The ancient city of Ayutthaya has long been a favourite tourist attraction in Thailand.
Founded in 1350 CE during the reign of King Ramathibodi I, the now UNESCO listed World Heritage Site has a long history of kingdoms, capitals, trading, and fire. On the 7th April 1767 an army from the Konabaung Dynasty, Burma, entered and destroyed the ancient Siamese capital Ayutthaya. These archaeological ruins are surrounded by the Chao Phraya, Lop Buri, and Pasak rivers, on the Central Plains north of Bangkok.
Unlike other areas of Thailand, English is not a widely spoken language. It is recommended that you bring with you a language guide, or know at least a little Thai to get you by. As with all foreign countries, learning the local language shows your interest in the local culture, and that you are making an effort whilst visiting.
Where to go…
Ayutthaya Historical Study Centre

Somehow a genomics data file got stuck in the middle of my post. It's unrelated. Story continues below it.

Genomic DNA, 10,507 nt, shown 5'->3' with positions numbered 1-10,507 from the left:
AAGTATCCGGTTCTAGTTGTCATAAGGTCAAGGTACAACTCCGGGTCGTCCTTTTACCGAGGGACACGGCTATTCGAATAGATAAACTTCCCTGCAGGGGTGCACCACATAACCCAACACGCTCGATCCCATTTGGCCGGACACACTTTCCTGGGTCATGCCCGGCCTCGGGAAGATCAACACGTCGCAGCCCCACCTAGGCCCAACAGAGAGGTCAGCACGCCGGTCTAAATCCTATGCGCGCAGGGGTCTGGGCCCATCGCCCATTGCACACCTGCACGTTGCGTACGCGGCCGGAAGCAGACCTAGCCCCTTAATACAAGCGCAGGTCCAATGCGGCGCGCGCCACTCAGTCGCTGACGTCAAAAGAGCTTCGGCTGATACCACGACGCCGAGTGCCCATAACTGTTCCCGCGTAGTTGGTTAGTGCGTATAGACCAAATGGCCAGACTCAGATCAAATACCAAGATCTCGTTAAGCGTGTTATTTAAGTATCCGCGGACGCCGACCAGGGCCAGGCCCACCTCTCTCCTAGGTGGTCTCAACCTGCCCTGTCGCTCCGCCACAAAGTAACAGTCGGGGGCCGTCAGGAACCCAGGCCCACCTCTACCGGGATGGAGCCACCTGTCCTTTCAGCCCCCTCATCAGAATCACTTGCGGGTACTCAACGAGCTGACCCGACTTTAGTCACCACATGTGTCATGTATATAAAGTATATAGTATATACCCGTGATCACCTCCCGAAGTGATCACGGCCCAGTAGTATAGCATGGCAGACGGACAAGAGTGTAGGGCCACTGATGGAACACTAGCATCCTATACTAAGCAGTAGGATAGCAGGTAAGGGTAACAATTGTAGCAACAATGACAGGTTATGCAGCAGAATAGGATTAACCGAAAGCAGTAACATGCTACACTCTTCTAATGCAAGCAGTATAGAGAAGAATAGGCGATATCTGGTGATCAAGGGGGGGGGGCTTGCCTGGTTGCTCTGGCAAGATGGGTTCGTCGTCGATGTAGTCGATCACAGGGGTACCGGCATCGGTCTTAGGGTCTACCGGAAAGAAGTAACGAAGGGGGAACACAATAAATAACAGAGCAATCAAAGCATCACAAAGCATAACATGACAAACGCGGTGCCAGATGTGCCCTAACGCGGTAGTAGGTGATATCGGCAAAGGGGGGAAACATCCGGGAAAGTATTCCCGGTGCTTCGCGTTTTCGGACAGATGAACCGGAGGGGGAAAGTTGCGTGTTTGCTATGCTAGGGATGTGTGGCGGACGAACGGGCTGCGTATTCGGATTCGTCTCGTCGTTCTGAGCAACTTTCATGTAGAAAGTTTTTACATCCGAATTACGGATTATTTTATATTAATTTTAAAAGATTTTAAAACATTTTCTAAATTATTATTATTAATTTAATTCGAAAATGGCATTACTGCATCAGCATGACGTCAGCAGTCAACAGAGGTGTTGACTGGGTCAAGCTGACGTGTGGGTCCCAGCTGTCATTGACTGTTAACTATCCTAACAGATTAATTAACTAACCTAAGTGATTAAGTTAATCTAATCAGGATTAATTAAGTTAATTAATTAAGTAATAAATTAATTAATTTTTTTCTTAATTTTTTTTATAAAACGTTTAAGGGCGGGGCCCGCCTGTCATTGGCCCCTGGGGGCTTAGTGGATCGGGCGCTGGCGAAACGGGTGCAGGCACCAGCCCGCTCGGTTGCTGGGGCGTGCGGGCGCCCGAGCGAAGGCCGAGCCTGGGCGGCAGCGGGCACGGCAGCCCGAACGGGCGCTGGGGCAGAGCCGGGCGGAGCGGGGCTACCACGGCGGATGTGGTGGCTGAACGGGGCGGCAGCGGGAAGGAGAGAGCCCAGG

Where: Rojana Rd (Rotchana Rd)
What: Museum about the history of Ayutthaya
How much: Adults 100 baht, Children 50 baht
Where: Soi Kan Rua
What: Museum about the Dutch settlement
How much: 50 baht
Chantharakasem National Museum
Where: U-Thong Road
When: Wednesday to Sunday 0900-1600
What: Former residence of King Naresuan the Great, built in 1577
How much: 100 baht
Chao Sam Phraya National Museum
What: Houses some of the last remaining treasures from Ayutthaya
How much: 150 baht
What to do…
If you are keen to visit this magnificent Southeast Asian city, there are a large variety of things to do and places to stay on and off the island. You can join cultural activities such as cooking, fishing and agriculture, attend local events, or travel around Ayutthaya via bike, cruise, kayak or trek. There are many tours available to and around this area as well.
Chao Phrom Market (Currently Closed)
Where: next to the Pasak River on U-Thong Road
What: authentic local marketplace
Why: food, shopping deals, authenticity
Where: 74/1 Moo 3 Tumbol Suanpik, Phra Nakhon Si Ayutthaya, Ayutthaya
What: live-in non-for-profit program supporting elephants
Why: make a difference to the local elephant population
Featured Image: Wat Chaiwatthanaram – Wikimedia